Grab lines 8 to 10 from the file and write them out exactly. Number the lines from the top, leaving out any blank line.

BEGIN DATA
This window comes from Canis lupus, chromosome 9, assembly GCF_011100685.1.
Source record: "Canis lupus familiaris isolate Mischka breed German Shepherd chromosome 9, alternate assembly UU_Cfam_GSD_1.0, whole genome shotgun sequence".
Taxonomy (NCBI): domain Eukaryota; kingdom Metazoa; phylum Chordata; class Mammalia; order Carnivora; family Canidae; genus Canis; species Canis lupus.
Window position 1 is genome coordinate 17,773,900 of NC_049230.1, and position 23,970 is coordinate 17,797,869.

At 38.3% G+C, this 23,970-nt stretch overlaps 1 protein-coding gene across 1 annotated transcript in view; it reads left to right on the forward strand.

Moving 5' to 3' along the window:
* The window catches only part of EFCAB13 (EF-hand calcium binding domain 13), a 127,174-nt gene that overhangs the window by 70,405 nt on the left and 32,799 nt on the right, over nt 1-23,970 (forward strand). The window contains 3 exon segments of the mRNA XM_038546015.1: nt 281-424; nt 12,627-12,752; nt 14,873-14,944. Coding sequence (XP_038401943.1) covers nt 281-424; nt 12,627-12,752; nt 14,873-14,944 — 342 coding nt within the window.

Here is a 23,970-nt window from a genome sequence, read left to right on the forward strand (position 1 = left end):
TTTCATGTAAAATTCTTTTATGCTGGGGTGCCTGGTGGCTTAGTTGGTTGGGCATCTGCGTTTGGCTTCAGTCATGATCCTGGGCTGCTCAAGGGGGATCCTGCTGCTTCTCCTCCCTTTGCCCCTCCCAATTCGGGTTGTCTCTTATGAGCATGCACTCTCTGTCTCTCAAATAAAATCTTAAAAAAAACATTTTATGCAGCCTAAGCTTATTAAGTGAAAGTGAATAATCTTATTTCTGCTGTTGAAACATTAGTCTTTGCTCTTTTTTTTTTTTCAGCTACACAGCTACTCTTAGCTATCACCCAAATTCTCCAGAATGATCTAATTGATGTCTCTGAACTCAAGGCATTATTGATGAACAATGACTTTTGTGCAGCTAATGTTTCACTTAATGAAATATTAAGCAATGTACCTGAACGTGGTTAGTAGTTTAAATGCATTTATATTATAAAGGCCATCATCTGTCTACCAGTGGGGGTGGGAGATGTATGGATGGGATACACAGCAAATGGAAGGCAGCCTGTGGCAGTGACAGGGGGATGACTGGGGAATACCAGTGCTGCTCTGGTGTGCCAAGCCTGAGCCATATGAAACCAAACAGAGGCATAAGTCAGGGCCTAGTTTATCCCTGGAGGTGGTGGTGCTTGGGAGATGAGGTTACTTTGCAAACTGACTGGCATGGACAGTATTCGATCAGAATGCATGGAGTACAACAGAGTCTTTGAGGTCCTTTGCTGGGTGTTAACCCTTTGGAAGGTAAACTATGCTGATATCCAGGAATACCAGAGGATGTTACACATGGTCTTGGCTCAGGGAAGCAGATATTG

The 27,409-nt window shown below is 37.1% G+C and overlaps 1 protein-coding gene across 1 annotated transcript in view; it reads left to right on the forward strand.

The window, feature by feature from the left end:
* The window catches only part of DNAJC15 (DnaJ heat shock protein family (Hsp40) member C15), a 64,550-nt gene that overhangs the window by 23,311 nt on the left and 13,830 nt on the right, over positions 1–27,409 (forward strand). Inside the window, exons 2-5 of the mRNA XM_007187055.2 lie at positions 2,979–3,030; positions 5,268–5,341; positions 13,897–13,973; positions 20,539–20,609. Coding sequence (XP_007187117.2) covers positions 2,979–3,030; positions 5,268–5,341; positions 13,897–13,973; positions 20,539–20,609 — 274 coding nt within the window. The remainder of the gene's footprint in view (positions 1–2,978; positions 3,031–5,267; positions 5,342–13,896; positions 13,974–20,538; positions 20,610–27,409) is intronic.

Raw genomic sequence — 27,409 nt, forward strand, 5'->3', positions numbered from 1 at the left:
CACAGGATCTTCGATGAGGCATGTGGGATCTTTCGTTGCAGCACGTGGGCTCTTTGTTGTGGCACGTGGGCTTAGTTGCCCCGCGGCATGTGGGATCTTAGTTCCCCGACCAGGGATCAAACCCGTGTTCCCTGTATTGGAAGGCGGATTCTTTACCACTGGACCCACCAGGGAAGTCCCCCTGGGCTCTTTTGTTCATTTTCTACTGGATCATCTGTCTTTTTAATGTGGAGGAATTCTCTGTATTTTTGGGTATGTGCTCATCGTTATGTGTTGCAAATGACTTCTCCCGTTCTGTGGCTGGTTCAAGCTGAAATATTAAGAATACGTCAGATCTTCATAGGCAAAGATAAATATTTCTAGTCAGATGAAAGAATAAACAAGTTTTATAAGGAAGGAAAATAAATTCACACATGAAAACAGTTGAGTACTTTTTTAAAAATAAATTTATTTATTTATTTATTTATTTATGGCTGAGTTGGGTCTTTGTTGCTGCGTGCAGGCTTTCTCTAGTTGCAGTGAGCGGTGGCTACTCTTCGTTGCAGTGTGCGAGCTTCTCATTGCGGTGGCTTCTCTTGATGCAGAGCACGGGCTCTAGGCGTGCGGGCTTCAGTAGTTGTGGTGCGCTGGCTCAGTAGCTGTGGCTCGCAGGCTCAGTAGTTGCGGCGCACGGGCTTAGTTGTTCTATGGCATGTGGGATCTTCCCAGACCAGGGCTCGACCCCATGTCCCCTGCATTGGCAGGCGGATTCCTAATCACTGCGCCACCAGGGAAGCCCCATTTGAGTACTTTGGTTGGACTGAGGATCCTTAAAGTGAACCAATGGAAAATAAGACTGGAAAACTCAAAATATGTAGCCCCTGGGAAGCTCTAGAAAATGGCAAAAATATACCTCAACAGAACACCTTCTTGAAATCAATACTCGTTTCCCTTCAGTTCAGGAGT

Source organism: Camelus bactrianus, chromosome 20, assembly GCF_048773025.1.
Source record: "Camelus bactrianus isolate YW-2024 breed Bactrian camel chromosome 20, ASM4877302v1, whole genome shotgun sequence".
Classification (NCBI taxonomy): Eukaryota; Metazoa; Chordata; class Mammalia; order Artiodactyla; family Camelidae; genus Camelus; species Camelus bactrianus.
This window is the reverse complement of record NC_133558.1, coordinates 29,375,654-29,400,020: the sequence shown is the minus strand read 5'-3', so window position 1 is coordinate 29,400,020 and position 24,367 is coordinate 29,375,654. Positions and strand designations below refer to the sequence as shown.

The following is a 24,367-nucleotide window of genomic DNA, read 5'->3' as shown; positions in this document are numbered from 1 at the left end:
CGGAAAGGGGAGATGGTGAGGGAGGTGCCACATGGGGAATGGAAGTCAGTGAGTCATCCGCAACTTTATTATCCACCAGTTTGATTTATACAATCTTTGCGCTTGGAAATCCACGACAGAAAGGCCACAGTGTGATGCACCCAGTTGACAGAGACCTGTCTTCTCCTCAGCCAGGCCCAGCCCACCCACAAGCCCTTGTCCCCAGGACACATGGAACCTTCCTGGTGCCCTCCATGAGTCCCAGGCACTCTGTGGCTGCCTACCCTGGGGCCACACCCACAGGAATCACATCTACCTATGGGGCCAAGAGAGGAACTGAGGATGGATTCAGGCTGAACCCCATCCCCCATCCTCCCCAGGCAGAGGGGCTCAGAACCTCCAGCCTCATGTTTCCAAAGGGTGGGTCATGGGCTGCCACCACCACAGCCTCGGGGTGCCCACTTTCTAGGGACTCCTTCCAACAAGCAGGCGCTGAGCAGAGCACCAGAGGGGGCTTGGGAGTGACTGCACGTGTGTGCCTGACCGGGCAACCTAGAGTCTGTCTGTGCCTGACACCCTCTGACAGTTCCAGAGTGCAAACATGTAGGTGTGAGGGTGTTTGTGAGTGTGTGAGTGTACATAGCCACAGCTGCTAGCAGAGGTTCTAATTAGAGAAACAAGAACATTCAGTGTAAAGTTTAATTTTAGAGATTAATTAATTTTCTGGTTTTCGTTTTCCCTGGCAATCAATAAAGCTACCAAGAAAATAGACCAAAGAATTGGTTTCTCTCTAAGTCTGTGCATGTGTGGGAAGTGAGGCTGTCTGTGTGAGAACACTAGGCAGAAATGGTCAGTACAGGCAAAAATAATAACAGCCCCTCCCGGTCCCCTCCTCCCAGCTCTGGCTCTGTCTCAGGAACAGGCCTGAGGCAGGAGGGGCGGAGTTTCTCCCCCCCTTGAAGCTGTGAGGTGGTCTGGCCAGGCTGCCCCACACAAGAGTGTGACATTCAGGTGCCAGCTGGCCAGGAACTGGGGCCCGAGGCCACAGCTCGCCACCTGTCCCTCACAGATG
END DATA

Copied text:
Here is a 23,970-nt window from a genome sequence, read left to right on the forward strand (position 1 = left end):
TTTCATGTAAAATTCTTTTATGCTGGGGTGCCTGGTGGCTTAGTTGGTTGGGCATCTGCGTTTGGCTTCAGTCATGATCCTGGGCTGCTCAAGGGGGATCCTGCTGCTTCTCCTCCCTTTGCCCCTCCCAATTCGGGTTGTCTCTTATGAGCATGCACTCTCTGTCTCTCAAATAAAATCTTAAAAAAAACATTTTATGCAGCCTAAGCTTATTAAGTGAAAGTGAATAATCTTATTTCTGCTGTTGAAACATTAGTCTTTGCTCTTTTTTTTTTTTCAGCTACACAGCTACTCTTAGCTATCACCCAAATTCTCCAGAATGATCTAATTGATGTCTCTGAACTCAAGGCATTATTGATGAACAATGACTTTTGTGCAGCTAATGTTTCACTTAATGAAATATTAAGCAATGTACCTGAACGTGGTTAGTAGTTTAAATGCATTTATATTATAAAGGCCATCATCTGTCTACCAGTGGGGGTGGGAGATGTATGGATGGGATACACAGCAAATGGAAGGCAGCCTGTGGCAGTGACAGGGGGATGACTGGGGAATACCAGTGCTGCTCTGGTGTGCCAAGCCTGAGCCATATGAAACCAAACAGAGGCATAAGTCAGGGCCTAGTTTATCCCTGGAGGTGGTGGTGCTTGGGAGATGAGGTTACTTTGCAAACTGACTGGCATGGACAGTATTCGATCAGAATGCATGGAGTACAACAGAGTCTTTGAGGTCCTTTGCTGGGTGTTAACCCTTTGGAAGGTAAACTATGCTGATATCCAGGAATACCAGAGGATGTTACACATGGTCTTGGCTCAGGGAAGCAGATATTG

The 27,409-nt window shown below is 37.1% G+C and overlaps 1 protein-coding gene across 1 annotated transcript in view; it reads left to right on the forward strand.